December 2001
Why do printers fail?
There is no sample answer, but a common thread weaves through all closures
Why is the mortality rate so high among Canadian printers? Hardly a month goes by that a printing magazine is not reporting the bankruptcy of yet another firm in our industry. While this is not a new phenomenon—in fact, it’s a reality that all of us have been aware of for at least the past decade—one of the unique characteristics of this high failure rate is that it is truly national in scope.

It appears to make no difference where in Canada your firm is located. And that financial difficulties can hit any organization is a seemingly universal fact. Large or small, well-established or relatively new, all are vulnerable to outside financial pressures if certain agreed-upon ratios are not maintained, or if the money owed to suppliers becomes so large that materials or services will only be provided on a C.O.D. basis. This situation generally leads an organization into receivership or bankruptcy.

To be sure, each situation is unique. However, there are undoubtedly some similarities shared by all firms that find themselves in financial dire straits. What I have observed during the past 35 years is that you can rarely point to one incident that led to the problem—there’s usually a number of factors contributing to an all-too-common pattern of failure.

One frequent occurrence is the printer who ventures outside his area of expertise and either adds more capacity than he is realistically able to absorb, or he purchases equipment that is too far removed from what he produces. For example, it makes no sense for a printer who produces single- and two-colour work to buy a six-colour press in anticipation that he will be able to do all the “fancy stuff” the press is capable of. The additional expertise necessary to print at this level is far greater than simply dealing with four more press units. Virtually every department in a company that decides to make this transition, needs extensive training in order to produce quality work.

While this situation is not insurmountable, the greatest challenge is in meeting the financial obligations that come with financing such a major piece of equipment. Even a used press for $1.5 million carries interest payments of at least $2,000 a week, excluding payments for the principal. This is a significant amount of money for any firm, let alone one that has operated in the single- and two-colour print market. Naturally the problem is magnified if the equipment purchased is new.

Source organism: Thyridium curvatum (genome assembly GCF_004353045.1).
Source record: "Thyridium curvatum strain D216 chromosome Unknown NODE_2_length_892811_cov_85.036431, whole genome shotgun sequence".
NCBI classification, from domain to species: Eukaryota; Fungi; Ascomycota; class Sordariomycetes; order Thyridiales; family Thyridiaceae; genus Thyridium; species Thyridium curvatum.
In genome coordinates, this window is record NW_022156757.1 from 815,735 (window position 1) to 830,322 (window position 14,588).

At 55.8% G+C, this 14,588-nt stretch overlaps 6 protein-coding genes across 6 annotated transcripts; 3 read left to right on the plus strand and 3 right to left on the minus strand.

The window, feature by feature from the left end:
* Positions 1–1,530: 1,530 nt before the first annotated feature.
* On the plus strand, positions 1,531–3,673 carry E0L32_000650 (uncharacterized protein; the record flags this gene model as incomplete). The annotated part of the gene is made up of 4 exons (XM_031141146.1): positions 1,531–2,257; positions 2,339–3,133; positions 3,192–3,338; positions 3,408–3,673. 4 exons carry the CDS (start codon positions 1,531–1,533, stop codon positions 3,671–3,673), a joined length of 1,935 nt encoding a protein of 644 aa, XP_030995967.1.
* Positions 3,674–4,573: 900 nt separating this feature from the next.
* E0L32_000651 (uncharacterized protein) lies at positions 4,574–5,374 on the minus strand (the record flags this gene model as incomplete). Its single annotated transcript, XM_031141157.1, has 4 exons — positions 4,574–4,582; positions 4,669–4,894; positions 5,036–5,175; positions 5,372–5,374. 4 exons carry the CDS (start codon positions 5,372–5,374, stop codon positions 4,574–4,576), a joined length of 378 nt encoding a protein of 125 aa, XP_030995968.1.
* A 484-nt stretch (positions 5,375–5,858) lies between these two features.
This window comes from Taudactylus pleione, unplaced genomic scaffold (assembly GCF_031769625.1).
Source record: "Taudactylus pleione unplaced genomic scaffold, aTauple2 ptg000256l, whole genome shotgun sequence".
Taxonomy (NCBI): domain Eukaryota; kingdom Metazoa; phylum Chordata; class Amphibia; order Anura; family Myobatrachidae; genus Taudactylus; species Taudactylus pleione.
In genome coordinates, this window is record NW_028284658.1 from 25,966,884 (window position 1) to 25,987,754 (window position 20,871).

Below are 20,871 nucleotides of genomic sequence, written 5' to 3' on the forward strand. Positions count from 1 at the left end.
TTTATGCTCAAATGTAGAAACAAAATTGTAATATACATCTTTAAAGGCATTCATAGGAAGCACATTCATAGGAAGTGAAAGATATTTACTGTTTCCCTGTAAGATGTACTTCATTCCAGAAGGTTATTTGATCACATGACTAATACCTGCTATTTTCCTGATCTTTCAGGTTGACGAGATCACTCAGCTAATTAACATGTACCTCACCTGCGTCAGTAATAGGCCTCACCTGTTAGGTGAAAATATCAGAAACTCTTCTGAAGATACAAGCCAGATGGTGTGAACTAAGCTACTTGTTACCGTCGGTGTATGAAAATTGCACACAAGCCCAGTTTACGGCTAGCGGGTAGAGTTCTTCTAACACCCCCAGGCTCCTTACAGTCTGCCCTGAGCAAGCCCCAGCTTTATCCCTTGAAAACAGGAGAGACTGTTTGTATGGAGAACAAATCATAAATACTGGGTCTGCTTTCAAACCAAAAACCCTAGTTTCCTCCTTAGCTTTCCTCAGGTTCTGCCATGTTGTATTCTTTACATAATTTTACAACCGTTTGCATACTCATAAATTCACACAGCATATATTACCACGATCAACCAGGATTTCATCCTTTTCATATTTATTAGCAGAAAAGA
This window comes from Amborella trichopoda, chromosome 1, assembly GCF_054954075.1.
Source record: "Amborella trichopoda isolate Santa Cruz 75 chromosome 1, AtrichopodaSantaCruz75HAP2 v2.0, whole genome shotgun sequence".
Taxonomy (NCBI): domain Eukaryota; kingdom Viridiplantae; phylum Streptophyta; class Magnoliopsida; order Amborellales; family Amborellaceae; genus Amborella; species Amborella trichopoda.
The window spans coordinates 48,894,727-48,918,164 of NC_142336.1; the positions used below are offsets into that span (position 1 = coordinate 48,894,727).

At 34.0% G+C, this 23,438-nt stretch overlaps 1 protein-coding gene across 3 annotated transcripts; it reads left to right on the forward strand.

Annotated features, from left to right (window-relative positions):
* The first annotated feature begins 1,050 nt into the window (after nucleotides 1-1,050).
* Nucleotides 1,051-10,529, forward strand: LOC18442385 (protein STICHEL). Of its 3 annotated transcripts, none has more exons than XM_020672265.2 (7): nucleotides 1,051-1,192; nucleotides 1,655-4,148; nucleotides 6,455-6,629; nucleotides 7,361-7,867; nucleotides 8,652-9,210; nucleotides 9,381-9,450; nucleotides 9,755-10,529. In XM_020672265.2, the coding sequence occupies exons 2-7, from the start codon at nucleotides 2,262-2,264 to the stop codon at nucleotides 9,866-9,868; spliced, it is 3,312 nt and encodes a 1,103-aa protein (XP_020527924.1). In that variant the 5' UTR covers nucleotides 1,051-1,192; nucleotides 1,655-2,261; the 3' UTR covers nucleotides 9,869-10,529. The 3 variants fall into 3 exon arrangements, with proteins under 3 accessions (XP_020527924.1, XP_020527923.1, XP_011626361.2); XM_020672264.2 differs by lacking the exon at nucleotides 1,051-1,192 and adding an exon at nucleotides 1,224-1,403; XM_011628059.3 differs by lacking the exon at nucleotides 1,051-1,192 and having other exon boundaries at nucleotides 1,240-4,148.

Printers often create another problem for themselves when they ask for and are given extended terms and credit arrangements which far exceed accepted business practices. Suppliers to the printing industry—whether it be paper, ink, plates or equipment—want to sell their products or services and are generally happy to have done some business.

The problem becomes apparent when the “special financial arrangement” is not adhered to and days turn into weeks and weeks turn into months before it becomes apparent that there is a major problem. Obviously this situation must be dealt with and, sooner or later, the printer is pushed into bankruptcy or the receiver is called in to manage the assets.

The chief financial officer must have the authority and the knowledge to manage the cash flow within the company. How quickly invoices are processed, receivables collected and suppliers paid is clearly a very important position. If an “imbalance” occurs in any part of this process, huge problems can develop. Printers must manage their debt very carefully as history has shown that suppliers to our industry will extend far too much credit and then find it necessary to take a course of action that can force a company into closing.

While these scenarios create hardships and challenges for printing firms, no situation is more critical than a drop in revenue. The loss of a major account due to a takeover, a change in personnel or a change in buying philosophy can be devastating. Similarly, if key sales reps leave, with the idea of taking their accounts with them, serious problems will develop. As we are all aware, certain efficiencies come as a result of the volume of work that is processed, and if this volume declines, costs will generally rise. This, of course, will greatly reduce the chance of maintaining, let alone increasing, your profit from which you are obligated to pay your suppliers.

Managing a printing company requires many skills. It is devastating when we read that another plant has closed, that many people have lost their jobs and suppliers have not been paid. But surely some of these closures could have been prevented if more care and thought had been given to not only managing the growth of the business, but tending the day-to-day activities.
Duncan McGregor was president of the former Arthurs-Jones Inc., a Toronto-based, award-winning commercial printer. He led the $5 million-a-year firm to a five-fold increase in sales. He is now a consultant to the printing industry and can be reached at (416) 487-7666.
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